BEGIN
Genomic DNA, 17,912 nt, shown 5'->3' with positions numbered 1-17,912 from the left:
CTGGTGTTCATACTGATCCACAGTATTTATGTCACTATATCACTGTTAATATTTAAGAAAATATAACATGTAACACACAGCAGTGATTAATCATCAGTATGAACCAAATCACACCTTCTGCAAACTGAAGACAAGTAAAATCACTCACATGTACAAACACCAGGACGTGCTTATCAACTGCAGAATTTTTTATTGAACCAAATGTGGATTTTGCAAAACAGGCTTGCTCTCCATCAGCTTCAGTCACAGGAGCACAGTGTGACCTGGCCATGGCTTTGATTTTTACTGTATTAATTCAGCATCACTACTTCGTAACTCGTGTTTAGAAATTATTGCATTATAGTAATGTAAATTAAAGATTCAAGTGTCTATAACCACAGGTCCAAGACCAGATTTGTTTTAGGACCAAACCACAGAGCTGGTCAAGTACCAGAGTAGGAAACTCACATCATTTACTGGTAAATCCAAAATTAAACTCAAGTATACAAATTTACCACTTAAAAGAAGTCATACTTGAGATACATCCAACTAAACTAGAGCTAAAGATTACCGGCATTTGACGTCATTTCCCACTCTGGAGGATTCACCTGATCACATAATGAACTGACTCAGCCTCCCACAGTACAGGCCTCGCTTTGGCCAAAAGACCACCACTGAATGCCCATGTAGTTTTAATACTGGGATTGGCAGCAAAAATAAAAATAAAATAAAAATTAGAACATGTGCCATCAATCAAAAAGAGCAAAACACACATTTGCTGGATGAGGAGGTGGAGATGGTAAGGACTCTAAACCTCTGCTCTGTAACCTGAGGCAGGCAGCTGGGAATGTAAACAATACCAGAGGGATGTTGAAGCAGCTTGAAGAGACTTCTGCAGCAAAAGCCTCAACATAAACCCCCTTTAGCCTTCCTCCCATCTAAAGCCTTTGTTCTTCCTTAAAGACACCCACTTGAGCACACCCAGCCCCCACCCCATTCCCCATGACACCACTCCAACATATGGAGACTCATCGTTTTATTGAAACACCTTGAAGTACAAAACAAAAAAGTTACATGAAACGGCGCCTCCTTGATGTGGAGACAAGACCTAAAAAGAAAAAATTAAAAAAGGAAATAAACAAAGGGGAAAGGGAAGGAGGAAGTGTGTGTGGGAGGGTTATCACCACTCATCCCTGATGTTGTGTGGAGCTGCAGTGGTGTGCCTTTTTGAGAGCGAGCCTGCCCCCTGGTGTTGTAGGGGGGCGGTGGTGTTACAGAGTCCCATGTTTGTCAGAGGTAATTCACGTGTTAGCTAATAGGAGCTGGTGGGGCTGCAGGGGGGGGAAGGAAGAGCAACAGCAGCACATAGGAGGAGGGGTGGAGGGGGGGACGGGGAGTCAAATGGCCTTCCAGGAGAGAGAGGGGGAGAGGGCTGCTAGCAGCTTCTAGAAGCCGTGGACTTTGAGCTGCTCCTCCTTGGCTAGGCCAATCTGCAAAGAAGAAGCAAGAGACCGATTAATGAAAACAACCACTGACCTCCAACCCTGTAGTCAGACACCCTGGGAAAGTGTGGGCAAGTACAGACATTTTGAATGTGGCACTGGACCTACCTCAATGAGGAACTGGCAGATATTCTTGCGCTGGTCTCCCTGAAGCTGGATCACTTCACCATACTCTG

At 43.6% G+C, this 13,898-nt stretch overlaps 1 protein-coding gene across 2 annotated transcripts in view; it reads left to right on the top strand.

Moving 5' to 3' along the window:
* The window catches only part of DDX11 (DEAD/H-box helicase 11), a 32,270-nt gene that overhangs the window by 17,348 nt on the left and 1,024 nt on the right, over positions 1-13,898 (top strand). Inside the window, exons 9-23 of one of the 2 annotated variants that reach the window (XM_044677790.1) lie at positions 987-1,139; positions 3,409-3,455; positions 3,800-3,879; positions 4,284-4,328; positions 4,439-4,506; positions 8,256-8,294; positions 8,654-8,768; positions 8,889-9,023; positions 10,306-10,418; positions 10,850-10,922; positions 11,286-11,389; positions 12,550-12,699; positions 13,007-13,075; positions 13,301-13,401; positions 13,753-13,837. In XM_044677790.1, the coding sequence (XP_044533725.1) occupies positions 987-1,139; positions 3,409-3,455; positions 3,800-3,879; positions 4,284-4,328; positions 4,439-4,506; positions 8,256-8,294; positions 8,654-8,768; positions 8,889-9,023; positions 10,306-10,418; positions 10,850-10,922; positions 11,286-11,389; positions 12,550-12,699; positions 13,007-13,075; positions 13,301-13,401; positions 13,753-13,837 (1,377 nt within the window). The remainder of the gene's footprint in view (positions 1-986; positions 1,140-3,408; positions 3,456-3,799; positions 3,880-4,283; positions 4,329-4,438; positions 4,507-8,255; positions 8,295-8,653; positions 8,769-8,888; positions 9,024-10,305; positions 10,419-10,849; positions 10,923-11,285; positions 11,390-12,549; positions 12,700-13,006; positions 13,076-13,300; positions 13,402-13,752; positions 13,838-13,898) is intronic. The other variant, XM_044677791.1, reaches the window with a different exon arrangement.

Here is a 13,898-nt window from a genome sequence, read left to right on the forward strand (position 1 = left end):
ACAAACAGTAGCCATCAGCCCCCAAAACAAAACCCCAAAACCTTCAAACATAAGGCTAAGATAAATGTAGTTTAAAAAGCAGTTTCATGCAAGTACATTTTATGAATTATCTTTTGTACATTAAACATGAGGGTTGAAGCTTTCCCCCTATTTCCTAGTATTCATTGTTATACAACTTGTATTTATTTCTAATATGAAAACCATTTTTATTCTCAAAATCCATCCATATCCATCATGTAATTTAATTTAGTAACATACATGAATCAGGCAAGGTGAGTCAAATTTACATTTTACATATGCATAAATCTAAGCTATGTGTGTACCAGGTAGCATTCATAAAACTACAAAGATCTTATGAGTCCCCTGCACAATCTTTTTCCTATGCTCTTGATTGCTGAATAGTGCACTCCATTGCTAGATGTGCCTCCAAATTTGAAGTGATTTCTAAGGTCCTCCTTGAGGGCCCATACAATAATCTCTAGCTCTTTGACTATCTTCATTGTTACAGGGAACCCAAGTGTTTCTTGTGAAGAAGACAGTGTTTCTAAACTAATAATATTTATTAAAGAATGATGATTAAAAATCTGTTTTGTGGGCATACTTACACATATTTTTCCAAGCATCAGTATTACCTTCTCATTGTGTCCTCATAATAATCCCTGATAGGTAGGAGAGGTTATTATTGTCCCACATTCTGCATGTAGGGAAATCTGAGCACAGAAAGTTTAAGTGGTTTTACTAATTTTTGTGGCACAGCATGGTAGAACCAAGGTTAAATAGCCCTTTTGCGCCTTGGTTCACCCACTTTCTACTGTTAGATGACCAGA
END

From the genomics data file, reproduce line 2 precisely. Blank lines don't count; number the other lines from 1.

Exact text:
CTGGTGTTCATACTGATCCACAGTATTTATGTCACTATATCACTGTTAATATTTAAGAAAATATAACATGTAACACACAGCAGTGATTAATCATCAGTATGAACCAAATCACACCTTCTGCAAACTGAAGACAAGTAAAATCACTCACATGTACAAACACCAGGACGTGCTTATCAACTGCAGAATTTTTTATTGAACCAAATGTGGATTTTGCAAAACAGGCTTGCTCTCCATCAGCTTCAGTCACAGGAGCACAGTGTGACCTGGCCATGGCTTTGATTTTTACTGTATTAATTCAGCATCACTACTTCGTAACTCGTGTTTAGAAATTATTGCATTATAGTAATGTAAATTAAAGATTCAAGTGTCTATAACCACAGGTCCAAGACCAGATTTGTTTTAGGACCAAACCACAGAGCTGGTCAAGTACCAGAGTAGGAAACTCACATCATTTACTGGTAAATCCAAAATTAAACTCAAGTATACAAATTTACCACTTAAAAGAAGTCATACTTGAGATACATCCAACTAAACTAGAGCTAAAGATTACCGGCATTTGACGTCATTTCCCACTCTGGAGGATTCACCTGATCACATAATGAACTGACTCAGCCTCCCACAGTACAGGCCTCGCTTTGGCCAAAAGACCACCACTGAATGCCCATGTAGTTTTAATACTGGGATTGGCAGCAAAAATAAAAATAAAATAAAAATTAGAACATGTGCCATCAATCAAAAAGAGCAAAACACACATTTGCTGGATGAGGAGGTGGAGATGGTAAGGACTCTAAACCTCTGCTCTGTAACCTGAGGCAGGCAGCTGGGAATGTAAACAATACCAGAGGGATGTTGAAGCAGCTTGAAGAGACTTCTGCAGCAAAAGCCTCAACATAAACCCCCTTTAGCCTTCCTCCCATCTAAAGCCTTTGTTCTTCCTTAAAGACACCCACTTGAGCACACCCAGCCCCCACCCCATTCCCCATGACACCACTCCAACATATGGAGACTCATCGTTTTATTGAAACACCTTGAAGTACAAAACAAAAAAGTTACATGAAACGGCGCCTCCTTGATGTGGAGACAAGACCTAAAAAGAAAAAATTAAAAAAGGAAATAAACAAAGGGGAAAGGGAAGGAGGAAGTGTGTGTGGGAGGGTTATCACCACTCATCCCTGATGTTGTGTGGAGCTGCAGTGGTGTGCCTTTTTGAGAGCGAGCCTGCCCCCTGGTGTTGTAGGGGGGCGGTGGTGTTACAGAGTCCCATGTTTGTCAGAGGTAATTCACGTGTTAGCTAATAGGAGCTGGTGGGGCTGCAGGGGGGGGAAGGAAGAGCAACAGCAGCACATAGGAGGAGGGGTGGAGGGGGGGACGGGGAGTCAAATGGCCTTCCAGGAGAGAGAGGGGGAGAGGGCTGCTAGCAGCTTCTAGAAGCCGTGGACTTTGAGCTGCTCCTCCTTGGCTAGGCCAATCTGCAAAGAAGAAGCAAGAGACCGATTAATGAAAACAACCACTGACCTCCAACCCTGTAGTCAGACACCCTGGGAAAGTGTGGGCAAGTACAGACATTTTGAATGTGGCACTGGACCTACCTCAATGAGGAACTGGCAGATATTCTTGCGCTGGTCTCCCTGAAGCTGGATCACTTCACCATACTCTG